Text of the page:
Bonhams, Los Angeles, CA, 1992
Private Collection, Illinois
This pen and ink drawing by Charles M. Russell shares its name with Albert Bierstadt’s great masterpiece, which shows a single rider locked in a terrifying duel with his charging prey. Though there is no evidence that suggests Russell was directly inspired by Bierstadt’s work, this drawing seems to address a similar theme but from a dramatically different perspective.
“Both [Frederic Remington and Russell] were indebted to the American landscape master from Düsseldorf, Albert Bierstadt, for initially developing the symbolism of nature’s demise through the buffalo-hunt image,” writes Peter Hassrick in Charles M. Russell. “In 1889 he had produced a huge salon piece, Last of the Buffalo, for exhibition at the Paris Exposition that year. It was the final expression of a theme Bierstadt had conceived in the early 1860s—a lament about the passing of the West, the demise of the buffalo, and the press of civilization. Yet in all its epic grandeur, Last of the Buffalo was a deceit. He had, in his own words, ‘endeavored to show the buffalo in all his aspects and depict the cruel slaughter of a noble animal now almost extinct.’ But the truth was not that the Indian had decimated the herds—and died in the process, as symbolized by the dead horse and Indian in the foreground—but rather that the hide hunters, cattle ranchers, and railroads had done the job. Bierstadt’s dramatic allegory was deceptive and rueful. However, the message may have been a strong one for Russell. Perhaps it helped explain away some of the paradox of his own partial involvement in the diminution of the last great herds.”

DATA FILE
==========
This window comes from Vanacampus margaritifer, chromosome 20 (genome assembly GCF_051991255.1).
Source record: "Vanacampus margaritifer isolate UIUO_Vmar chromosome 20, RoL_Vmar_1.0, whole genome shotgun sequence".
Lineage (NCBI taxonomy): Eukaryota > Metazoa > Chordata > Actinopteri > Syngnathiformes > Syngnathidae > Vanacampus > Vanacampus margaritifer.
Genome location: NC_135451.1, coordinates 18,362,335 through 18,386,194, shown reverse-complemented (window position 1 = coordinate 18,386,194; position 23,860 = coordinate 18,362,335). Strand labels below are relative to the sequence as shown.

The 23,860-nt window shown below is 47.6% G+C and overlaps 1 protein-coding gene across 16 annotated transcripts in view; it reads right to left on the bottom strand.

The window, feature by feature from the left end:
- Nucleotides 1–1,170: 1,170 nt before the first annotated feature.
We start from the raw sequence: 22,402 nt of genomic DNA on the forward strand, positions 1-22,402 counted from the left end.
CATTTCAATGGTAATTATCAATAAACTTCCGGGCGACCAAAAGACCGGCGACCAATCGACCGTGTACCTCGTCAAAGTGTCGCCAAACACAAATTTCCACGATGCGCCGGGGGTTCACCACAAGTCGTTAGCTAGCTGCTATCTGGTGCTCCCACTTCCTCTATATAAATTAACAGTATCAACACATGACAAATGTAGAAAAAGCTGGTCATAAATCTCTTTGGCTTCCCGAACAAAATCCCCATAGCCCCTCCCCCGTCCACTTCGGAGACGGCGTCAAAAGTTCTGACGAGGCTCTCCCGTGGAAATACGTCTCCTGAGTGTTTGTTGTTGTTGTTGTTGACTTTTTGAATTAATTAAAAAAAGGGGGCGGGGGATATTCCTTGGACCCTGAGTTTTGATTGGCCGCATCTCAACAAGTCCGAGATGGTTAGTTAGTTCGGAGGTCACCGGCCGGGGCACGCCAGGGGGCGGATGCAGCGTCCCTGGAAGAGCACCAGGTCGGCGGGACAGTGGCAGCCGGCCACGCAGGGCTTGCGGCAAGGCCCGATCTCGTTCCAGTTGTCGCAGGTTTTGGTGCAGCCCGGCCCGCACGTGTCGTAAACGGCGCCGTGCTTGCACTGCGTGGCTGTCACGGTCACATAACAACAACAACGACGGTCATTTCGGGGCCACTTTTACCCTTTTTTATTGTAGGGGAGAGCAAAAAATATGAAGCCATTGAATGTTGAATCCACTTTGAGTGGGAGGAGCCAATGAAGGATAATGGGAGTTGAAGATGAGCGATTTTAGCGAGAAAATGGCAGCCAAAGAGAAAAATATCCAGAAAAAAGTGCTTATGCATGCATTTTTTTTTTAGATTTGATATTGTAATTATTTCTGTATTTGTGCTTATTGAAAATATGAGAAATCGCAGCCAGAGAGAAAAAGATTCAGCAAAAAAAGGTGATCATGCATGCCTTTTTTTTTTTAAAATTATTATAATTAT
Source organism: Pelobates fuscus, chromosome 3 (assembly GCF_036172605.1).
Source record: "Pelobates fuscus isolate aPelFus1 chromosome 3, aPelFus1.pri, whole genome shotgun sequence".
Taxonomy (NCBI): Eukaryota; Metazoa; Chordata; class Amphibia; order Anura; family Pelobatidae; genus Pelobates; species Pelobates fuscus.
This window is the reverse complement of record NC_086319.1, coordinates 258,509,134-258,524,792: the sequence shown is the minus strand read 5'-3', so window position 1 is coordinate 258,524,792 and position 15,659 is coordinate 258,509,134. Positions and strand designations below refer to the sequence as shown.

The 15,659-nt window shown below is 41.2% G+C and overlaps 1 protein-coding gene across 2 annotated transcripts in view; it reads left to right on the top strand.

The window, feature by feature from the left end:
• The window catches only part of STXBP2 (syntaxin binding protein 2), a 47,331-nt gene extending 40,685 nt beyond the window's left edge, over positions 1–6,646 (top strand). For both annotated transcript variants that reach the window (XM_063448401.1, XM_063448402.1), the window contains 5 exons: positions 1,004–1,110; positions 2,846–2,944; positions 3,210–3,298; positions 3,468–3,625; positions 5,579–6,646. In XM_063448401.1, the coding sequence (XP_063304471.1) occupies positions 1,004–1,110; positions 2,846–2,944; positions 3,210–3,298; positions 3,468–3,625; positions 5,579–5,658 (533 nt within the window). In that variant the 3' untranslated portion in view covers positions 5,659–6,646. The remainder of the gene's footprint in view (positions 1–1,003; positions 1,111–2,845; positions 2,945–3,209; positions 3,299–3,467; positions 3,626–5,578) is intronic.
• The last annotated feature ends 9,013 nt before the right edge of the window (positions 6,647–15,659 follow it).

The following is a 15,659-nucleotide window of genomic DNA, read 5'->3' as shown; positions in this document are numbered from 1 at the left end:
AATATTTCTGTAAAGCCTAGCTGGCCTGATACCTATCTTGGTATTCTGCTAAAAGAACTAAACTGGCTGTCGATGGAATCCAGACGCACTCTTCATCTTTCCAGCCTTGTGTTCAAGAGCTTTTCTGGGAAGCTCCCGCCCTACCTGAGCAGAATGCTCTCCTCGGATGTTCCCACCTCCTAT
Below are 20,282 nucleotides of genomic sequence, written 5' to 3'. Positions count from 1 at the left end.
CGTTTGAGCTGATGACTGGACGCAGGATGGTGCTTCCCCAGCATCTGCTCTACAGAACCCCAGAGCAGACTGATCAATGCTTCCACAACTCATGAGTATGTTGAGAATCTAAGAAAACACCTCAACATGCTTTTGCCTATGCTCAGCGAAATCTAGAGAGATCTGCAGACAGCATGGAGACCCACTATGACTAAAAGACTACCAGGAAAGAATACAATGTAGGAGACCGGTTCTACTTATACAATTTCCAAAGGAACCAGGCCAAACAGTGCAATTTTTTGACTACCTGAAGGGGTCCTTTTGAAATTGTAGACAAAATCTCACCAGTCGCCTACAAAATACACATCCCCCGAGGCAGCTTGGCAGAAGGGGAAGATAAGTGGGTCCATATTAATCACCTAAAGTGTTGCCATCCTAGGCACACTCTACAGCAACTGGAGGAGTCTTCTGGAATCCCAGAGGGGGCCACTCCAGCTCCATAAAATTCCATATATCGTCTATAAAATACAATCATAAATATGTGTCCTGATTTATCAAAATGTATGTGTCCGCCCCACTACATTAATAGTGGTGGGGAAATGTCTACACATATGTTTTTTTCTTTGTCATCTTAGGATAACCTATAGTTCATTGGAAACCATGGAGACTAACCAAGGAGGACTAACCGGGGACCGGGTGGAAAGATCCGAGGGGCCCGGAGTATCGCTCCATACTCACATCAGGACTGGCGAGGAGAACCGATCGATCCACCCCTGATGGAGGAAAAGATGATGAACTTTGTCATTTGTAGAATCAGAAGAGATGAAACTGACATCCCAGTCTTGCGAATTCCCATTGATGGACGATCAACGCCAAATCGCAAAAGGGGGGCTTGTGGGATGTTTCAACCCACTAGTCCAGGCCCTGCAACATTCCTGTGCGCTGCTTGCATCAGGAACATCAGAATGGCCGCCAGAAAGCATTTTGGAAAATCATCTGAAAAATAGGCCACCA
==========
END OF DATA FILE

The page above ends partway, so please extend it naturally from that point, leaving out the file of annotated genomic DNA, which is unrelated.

On its own, Russell’s The Last of the Buffalo can be read quite literally as three forlorn figures sit amid several pairs of bison horns. These horns are the last of their kind as the buffalo herds have been decimated and the buffalo hunters have been rendered obsolete. But held up against Bierstadt’s work, it tells a more solemn story about the Native American people who so depended on the buffalo, and how their lives were changed drastically once the great herds had vanished. Russell, who famously disliked James Fenimore Cooper’s novel The Last of the Mohicans because it was hopelessly naïve and had perfect Indian portrayals, was less romantic and more practical about Native American subjects than Bierstadt.. Russell saw the demise of the buffalo not as a victory, but a defeat for his subjects. That feeling of despair and loss seems to hang in the air here in this drawing, even as it shows his subjects picking up the pieces and preparing to move forward.
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Please note that the first unframed photo is most accurate for color. Framed photographs are to show the frame and are not color corrected to the painting.
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